Stuck in Traffick

I used to have a half-hour commute to work.  Most of that drive was on the Cleveland Memorial Shoreway, aka “The Shoreway”, which was comprised of Ohio Route 2, US Routes 6 and 20 and Interstate 90.  Since I drove the Shoreway at prime commuting time, most of my commute was spent in traffic.  I didn’t like sitting in traffic.  Having learned to drive on the Harbor and San Diego Freeways in California, I usually resorted to some creative driving to free myself from the gridlock.  No wonder I score so well on the “Fast & Furious” arcade game!

A good kind of traffic happened when Steve Winwood, of the Spencer Davis Group, left that band to form the band “Traffic” in April 1967, and then trafficked his services to form “Blind Faith” in 1969.  Ralph Bakshi brought us his acclaimed film “Heavy Traffic” in 1973, and Status Quo caused “Heavy Traffic” on the UK rock charts in 2002.  Our vernacular has even run into interpretive traffic in regard to the use of the words “traffic” and “traffick” and their interchangeability.

When your internet connection is slow, it’s said that the server is receiving a lot of traffick.  People who sell things are often called “traffickers”.  Pedalers traffick their wares at swap meets.  Sometimes, people sell things illegally.  Pirated media and “knock-off” clothing items are trafficked on the black market, over the internet and from the trunks of cars.  Illegal drugs are trafficked in creatively covert ways to get them into the hands of the addicts who support that trade.

What was once called slavery is now known as “human trafficking”.  Human trafficking is the sale of humans, usuaImagelly for the purposes of sexual exploitation, forced labor or organ harvesting.  The International Labor Organization estimates that forced labor generates approximately 31 billion dollars in revenue for the companies using trafficked forced labor.  Furthermore, it is estimated that there are over 250 million exploited children worldwide who are being forced to fight in foreign armed forces or who are being used in prostitution, pornography or the illegal drug trade.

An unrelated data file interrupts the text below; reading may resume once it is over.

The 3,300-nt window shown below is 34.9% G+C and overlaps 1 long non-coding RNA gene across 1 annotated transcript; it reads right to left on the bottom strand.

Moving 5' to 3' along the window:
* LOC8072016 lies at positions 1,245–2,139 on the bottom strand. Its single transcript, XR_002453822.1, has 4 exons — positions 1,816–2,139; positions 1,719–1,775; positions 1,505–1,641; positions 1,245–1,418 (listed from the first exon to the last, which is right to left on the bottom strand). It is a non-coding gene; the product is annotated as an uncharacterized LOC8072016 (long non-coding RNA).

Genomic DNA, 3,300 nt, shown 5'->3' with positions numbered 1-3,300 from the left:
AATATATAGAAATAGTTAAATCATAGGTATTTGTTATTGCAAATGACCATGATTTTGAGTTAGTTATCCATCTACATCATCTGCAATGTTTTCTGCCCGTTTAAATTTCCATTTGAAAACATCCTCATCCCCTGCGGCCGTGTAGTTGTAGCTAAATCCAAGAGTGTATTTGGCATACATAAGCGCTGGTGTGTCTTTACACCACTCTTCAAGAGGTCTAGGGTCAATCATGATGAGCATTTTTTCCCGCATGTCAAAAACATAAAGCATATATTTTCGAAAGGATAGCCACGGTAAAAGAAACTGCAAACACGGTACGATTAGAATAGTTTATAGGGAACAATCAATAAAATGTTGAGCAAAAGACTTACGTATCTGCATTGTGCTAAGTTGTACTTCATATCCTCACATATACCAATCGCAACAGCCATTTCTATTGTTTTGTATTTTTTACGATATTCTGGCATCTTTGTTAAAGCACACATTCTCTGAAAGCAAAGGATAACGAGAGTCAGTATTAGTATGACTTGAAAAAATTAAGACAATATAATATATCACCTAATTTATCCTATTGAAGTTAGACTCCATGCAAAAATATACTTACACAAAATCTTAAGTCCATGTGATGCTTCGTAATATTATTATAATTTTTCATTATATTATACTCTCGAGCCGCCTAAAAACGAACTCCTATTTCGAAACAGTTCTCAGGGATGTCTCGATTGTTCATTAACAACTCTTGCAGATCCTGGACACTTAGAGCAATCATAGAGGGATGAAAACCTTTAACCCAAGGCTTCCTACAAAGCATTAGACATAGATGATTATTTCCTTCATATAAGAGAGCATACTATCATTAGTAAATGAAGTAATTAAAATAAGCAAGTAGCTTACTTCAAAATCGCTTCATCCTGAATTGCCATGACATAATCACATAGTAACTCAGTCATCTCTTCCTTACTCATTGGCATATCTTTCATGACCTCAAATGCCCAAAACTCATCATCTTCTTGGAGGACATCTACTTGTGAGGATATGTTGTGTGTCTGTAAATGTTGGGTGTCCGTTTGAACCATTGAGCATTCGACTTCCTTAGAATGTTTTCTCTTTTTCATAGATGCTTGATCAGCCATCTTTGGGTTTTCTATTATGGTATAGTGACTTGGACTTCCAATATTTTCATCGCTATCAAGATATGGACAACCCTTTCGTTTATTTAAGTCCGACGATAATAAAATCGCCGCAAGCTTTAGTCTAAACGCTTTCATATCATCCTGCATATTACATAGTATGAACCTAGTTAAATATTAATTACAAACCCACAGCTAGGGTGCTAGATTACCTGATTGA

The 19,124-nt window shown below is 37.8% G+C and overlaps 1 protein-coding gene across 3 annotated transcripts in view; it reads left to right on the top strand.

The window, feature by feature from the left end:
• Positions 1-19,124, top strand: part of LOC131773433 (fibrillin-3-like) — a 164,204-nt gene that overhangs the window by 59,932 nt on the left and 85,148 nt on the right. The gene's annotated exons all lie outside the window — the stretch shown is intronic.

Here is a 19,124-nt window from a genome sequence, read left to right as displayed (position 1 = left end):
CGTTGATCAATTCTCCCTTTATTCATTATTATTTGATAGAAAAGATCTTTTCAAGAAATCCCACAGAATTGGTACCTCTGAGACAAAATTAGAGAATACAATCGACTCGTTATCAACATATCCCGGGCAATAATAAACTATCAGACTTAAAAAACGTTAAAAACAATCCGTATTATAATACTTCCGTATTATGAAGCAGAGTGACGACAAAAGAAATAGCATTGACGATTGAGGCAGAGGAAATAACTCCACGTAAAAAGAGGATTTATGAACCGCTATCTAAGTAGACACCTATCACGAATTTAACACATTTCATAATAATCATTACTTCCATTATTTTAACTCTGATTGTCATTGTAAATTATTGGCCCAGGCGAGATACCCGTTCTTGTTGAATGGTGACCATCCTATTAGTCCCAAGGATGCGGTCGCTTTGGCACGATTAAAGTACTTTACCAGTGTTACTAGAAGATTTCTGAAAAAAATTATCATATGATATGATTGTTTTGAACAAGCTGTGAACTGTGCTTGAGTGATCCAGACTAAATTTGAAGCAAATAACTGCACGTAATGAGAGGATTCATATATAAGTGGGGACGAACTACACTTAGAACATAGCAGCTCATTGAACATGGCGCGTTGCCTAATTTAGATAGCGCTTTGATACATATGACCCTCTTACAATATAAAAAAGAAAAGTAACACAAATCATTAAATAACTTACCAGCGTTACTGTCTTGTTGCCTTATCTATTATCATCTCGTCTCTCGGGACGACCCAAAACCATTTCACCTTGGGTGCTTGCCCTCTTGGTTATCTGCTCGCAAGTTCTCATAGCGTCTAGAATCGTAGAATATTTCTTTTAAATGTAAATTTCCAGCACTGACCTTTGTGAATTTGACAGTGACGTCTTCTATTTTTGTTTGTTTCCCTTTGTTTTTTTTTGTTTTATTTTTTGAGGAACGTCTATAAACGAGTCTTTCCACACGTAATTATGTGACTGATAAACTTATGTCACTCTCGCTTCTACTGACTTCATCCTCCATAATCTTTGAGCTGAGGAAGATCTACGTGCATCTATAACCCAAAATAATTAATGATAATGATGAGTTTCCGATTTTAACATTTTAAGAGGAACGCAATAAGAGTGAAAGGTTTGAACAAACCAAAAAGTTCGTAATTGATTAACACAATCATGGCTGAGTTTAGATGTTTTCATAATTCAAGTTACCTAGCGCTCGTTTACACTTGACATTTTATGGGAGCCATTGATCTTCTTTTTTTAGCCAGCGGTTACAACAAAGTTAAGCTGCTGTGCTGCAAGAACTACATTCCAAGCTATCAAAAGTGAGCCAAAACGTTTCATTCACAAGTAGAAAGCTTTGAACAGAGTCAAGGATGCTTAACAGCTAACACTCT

These trafficked individuals don’t always come from some poor, third world country or even some poor part of this country.  Many of them are just like you and me.  Some of them were kidnapped or taken prisoner as a result of a military invasion of their homelands.  Others become indebted to someone and resort to selling themselves in an effort to repay the debt.  Some simply fall into a trap set on social networks to catch inquisitive and unsuspecting young people.  Not all human trafficking involves physically transporting the individual to another location.  There might be bondage and forced labor taking place in your own neighborhood.

January was Human Trafficking Awareness Month.  Organizations and governments around the world are beginning to understand the severity of this injustice and are slowly beginning to take steps to intervene and end this abuse.  This is only because of public outcry.  We must continue to speak on behalf of all who are enslaved by human trafficking.  Until ALL are free, we will be stuck in immoral traffick.

© 2014 Curt Savage Media

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